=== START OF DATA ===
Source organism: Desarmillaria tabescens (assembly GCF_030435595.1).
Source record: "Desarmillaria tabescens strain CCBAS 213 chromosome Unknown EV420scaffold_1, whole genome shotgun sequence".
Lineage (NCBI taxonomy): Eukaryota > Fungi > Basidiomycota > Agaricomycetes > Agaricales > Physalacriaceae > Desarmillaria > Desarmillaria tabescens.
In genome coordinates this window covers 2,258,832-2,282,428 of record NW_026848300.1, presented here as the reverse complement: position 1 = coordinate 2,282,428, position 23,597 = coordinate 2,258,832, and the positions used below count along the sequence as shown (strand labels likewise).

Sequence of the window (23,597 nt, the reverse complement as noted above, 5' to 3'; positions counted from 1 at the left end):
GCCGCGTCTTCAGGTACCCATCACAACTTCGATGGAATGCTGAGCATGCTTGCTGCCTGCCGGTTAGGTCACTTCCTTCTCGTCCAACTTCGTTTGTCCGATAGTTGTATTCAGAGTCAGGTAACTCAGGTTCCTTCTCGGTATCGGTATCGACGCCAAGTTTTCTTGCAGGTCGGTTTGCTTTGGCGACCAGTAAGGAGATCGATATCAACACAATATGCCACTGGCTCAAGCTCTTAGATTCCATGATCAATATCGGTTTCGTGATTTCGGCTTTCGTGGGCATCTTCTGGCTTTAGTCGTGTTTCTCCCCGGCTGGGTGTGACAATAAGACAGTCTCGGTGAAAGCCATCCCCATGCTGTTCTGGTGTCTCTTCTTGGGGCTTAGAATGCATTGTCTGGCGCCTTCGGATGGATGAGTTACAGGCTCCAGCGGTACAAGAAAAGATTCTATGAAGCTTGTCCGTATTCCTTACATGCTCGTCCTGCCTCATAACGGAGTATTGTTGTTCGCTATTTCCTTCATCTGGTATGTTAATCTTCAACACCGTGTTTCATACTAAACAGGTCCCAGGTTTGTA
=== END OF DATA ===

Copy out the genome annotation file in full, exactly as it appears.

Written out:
Source organism: Desarmillaria tabescens (assembly GCF_030435595.1).
Source record: "Desarmillaria tabescens strain CCBAS 213 chromosome Unknown EV420scaffold_1, whole genome shotgun sequence".
Lineage (NCBI taxonomy): Eukaryota > Fungi > Basidiomycota > Agaricomycetes > Agaricales > Physalacriaceae > Desarmillaria > Desarmillaria tabescens.
In genome coordinates this window covers 2,258,832-2,282,428 of record NW_026848300.1, presented here as the reverse complement: position 1 = coordinate 2,282,428, position 23,597 = coordinate 2,258,832, and the positions used below count along the sequence as shown (strand labels likewise).

Sequence of the window (23,597 nt, the reverse complement as noted above, 5' to 3'; positions counted from 1 at the left end):
GCCGCGTCTTCAGGTACCCATCACAACTTCGATGGAATGCTGAGCATGCTTGCTGCCTGCCGGTTAGGTCACTTCCTTCTCGTCCAACTTCGTTTGTCCGATAGTTGTATTCAGAGTCAGGTAACTCAGGTTCCTTCTCGGTATCGGTATCGACGCCAAGTTTTCTTGCAGGTCGGTTTGCTTTGGCGACCAGTAAGGAGATCGATATCAACACAATATGCCACTGGCTCAAGCTCTTAGATTCCATGATCAATATCGGTTTCGTGATTTCGGCTTTCGTGGGCATCTTCTGGCTTTAGTCGTGTTTCTCCCCGGCTGGGTGTGACAATAAGACAGTCTCGGTGAAAGCCATCCCCATGCTGTTCTGGTGTCTCTTCTTGGGGCTTAGAATGCATTGTCTGGCGCCTTCGGATGGATGAGTTACAGGCTCCAGCGGTACAAGAAAAGATTCTATGAAGCTTGTCCGTATTCCTTACATGCTCGTCCTGCCTCATAACGGAGTATTGTTGTTCGCTATTTCCTTCATCTGGTATGTTAATCTTCAACACCGTGTTTCATACTAAACAGGTCCCAGGTTTGTA